The Search for Singapore's Semangat

It's been a week since the government officially opened its doors for public feedback on population issues via <a href=""></a>, and I can't even begin to describe how encouraging it has been to see how so many Singaporeans put in considerable effort and contributed many creative ideas and suggestions.
Many things could be made better: public transport, the availability of housing, flexibility in the workplace for better work-life balance, education…the list goes on. But I cannot help but sense a deeper need that we find hard to define, because we seem to have lost the vocabulary for these things when we pursued math and science at the cost of the arts and humanities so many years ago.
Truth be told, most Singaporeans would agree that we're doing better than most other countries in the world. We enjoy a relatively reliable infrastructure, and I'm personally comforted by the recent push towards more green spaces.
I guess the question, when asked bluntly: why aren't we happy?
If Maslow's pyramid applies, it would appear we've maxed out on the eating, drinking, shelter layers, and are looking to fulfill the higher-order needs. There's been a lot of talk about the Singapore identity, finding what it is, or preserving what we had. We've made huge sculptured chunks of the pledge and placed them in various parts of town, where people can hit a huge "Like" button to show their appreciation for the phrase. I often ride my skate-scooter to work, passing by a few of these and hitting the button whenever I can.
But it feels empty.
I'm looking for something greater, something more important than economics. I'm looking for something I can believe in – a Singapore I can believe in. It is more than her resilience to overcome financial recessions, or her shiny new coat of paint as she wows the world by hosting the F1. I'm looking for an articulated set of beliefs and values that would transcend the basic need for survival.
I don't think we really have that yet.
When I was much younger, Singapore took an almost militant stand against gambling. I remember jumping on the bandwagon a little when people said Singapore was boring, and would be more vibrant if it opened up a little on this; and that the old man was just being an anal-retentive puritan who was out of touch with the times. But deep down I was proud that we stood up for something, and that <abbr title="Lee Kuan Yew">LKY</abbr> defended these beliefs in the face of criticism and the lure of monetary opportunity. I miss that feeling so much.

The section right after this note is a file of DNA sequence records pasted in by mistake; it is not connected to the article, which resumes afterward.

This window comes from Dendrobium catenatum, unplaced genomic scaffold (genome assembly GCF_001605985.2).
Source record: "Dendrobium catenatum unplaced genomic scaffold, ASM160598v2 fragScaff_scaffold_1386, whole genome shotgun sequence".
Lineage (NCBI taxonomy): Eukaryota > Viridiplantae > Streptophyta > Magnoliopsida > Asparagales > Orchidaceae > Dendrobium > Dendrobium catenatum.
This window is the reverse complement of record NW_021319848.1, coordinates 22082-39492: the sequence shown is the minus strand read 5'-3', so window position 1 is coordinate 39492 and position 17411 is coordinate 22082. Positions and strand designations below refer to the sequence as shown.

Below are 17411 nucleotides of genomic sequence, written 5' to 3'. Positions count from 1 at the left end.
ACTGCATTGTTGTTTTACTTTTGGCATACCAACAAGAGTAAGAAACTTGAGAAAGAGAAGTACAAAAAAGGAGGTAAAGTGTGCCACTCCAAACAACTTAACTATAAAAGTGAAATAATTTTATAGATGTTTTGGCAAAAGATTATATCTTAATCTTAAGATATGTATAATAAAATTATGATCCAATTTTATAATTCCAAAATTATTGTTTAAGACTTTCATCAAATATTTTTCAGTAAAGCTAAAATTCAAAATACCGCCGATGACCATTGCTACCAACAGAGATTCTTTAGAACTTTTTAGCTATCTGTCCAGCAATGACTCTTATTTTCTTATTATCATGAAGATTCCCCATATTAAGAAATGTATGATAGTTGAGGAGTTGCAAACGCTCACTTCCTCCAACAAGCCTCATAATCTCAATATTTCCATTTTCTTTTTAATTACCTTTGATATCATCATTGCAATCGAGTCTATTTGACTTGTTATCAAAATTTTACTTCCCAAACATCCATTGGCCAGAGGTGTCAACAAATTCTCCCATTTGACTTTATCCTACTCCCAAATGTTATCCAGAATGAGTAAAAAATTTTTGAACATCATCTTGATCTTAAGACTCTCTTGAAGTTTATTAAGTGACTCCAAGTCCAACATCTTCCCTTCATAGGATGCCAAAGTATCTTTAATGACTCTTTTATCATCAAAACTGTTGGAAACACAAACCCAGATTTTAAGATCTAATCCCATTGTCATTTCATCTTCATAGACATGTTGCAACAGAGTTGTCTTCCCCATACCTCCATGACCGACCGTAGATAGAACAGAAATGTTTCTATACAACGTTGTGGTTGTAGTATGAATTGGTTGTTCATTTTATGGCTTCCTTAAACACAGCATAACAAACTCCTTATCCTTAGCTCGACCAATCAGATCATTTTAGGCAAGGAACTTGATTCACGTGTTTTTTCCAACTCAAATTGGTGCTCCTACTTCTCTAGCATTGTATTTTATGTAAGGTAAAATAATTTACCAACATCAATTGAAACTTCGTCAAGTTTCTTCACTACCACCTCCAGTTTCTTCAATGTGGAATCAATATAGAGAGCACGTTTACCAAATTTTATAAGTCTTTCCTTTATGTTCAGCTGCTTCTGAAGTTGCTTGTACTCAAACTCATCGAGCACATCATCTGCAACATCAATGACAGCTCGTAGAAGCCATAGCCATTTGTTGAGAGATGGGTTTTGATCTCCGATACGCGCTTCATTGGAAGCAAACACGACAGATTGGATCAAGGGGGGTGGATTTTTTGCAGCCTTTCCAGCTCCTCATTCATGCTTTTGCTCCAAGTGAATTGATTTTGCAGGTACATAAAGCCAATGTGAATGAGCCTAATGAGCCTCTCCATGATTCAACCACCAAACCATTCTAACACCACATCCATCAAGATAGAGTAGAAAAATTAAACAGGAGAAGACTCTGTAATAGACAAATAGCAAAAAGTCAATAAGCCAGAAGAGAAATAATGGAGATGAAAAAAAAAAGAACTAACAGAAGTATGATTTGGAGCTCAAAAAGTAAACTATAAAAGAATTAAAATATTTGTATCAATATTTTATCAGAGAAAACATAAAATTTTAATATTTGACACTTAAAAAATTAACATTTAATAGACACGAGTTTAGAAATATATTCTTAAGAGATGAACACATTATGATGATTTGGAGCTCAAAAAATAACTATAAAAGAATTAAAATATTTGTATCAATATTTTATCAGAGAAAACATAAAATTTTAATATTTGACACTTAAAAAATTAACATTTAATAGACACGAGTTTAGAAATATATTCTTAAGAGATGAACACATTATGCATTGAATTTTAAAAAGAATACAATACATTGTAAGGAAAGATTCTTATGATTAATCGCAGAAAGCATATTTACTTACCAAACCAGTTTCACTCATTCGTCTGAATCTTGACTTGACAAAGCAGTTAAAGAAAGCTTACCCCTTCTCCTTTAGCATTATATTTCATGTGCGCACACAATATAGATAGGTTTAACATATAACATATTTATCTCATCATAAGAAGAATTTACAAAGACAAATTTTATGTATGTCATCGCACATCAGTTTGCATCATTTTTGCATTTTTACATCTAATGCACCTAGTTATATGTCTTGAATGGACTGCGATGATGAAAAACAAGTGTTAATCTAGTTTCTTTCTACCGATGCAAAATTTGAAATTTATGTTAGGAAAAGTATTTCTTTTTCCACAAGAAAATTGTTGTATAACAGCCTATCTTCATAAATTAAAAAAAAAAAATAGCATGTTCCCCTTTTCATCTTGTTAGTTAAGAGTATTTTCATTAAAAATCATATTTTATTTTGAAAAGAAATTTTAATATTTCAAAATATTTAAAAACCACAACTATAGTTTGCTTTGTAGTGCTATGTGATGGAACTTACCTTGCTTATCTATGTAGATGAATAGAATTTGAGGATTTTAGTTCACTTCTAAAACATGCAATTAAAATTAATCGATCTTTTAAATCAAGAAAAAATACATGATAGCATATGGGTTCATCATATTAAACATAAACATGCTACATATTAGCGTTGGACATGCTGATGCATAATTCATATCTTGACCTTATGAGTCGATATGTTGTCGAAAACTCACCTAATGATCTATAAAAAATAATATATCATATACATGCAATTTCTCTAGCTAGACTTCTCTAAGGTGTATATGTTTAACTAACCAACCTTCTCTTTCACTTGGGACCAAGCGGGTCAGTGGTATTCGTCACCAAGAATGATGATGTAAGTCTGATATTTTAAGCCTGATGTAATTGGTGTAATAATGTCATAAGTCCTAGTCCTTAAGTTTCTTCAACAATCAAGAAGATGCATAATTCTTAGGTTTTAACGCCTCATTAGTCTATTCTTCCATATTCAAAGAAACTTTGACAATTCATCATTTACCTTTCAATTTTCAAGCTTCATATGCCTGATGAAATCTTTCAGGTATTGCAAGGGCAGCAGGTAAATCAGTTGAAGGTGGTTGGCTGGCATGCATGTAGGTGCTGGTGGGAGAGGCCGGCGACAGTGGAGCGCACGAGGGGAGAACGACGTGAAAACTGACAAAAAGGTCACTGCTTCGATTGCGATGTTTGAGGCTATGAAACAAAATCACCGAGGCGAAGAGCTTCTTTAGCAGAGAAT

Just today, it was announced that Asia Pacific Breweries, the makers of Singapore's own Tiger beer, would be sold to Dutch brewery Heineken. The reason given was that the economic incentive was too good to pass, and they were doing what was right by their shareholders.
I can empathise, especially when we live in an era where cashing out seems to be the end game plan for new corporations these days. Yahoo! should have sold while they were up, Facebook cashed out at the right time, and my beloved Digg is now touted as the cautionary tale of not selling out at the right time.
So I can understand the pressure on Hsien Yang to roll the company over for a good profit, and his explanation that they had their shareholders in mind. But I can't help the general feeling of despair, that the shadow of Mammon &mdash; sheer, the unadulterated love of money &mdash; looms over everything we have. Tiger Beer was a brand we grew up with, and one of the few global brands that belonged to us; and it no longer belongs to Singapore. We have lost another part of ourselves.
Every now and then we are asked the question: what will you die for? The model answer, as everyone knows, is "family". Without being as dramatic, I'd post the question, what would we fight for? More compassion for the poor, the handicapped, the underprivileged. An end to senseless discrimination, in its many shapes, forms and guises. For home.
Because home is more than a place family gathers. Home embodies a set of beliefs, protected from the harsh Darwinian forces of nature. I imagine my children running down sunny halls filled with Singaporean poetry and song. Dare we dream these things, or do we continue the push and pull of train timings and square footage of HDB flats?
As <a href="">Gilbert</a> <a href="">wrote</a>,
These are things I know I may never learn<br />
to say. So we speak of smaller daily things,<br />
and soon this brief connection will<br />
unmake itself, and expire.
<em>Disclosure: I work at the National Population and Talent Division, but the views I share here are my own…you know the drill.</em>
<em id="update">Update: There have been quite a number of citizen-initiated efforts, especially since National Day is round the corner. Thought I'd try to capture the ones that I come across. If you found any notable ones not here, drop me an email at</em>
<p><a href="">Stand Up For Our Singapore</a>:
<iframe src="" width="398" height="224" frameborder="0" webkitAllowFullScreen mozallowfullscreen allowFullScreen></iframe></p>
<p>By the folks at <a href="">RedSports</a>:
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<p>A pretty awesome music video, composed by Galvin Sng, and performed by a great bunch of fellow Singaporeans:
<iframe width="560" height="315" src="" frameborder="0" allowfullscreen></iframe></p>
<p><a href=""></a>, an aggregation of video clips of Singapore by <a href="">Nick Pan</a></p>
<p>Love is Home, by mrbrown:
<iframe width="560" height="315" src="" frameborder="0" allowfullscreen></iframe></p>
<p>We are Singapore, by SteadiProductions:
<iframe width="560" height="315" src="" frameborder="0" allowfullscreen></iframe></p>

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